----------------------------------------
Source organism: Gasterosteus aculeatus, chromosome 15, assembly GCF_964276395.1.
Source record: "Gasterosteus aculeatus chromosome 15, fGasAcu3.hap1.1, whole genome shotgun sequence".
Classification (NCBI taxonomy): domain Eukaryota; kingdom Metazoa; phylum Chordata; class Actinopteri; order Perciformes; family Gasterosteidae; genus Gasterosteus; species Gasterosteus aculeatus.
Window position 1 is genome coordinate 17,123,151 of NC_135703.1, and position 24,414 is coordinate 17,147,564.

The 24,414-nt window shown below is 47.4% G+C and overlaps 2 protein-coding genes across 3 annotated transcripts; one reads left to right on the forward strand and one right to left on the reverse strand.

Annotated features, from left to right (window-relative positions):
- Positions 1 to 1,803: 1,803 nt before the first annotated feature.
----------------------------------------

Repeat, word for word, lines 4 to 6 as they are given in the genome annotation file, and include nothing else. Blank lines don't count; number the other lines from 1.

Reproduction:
Window position 1 is genome coordinate 17,123,151 of NC_135703.1, and position 24,414 is coordinate 17,147,564.

The 24,414-nt window shown below is 47.4% G+C and overlaps 2 protein-coding genes across 3 annotated transcripts; one reads left to right on the forward strand and one right to left on the reverse strand.

Annotated features, from left to right (window-relative positions):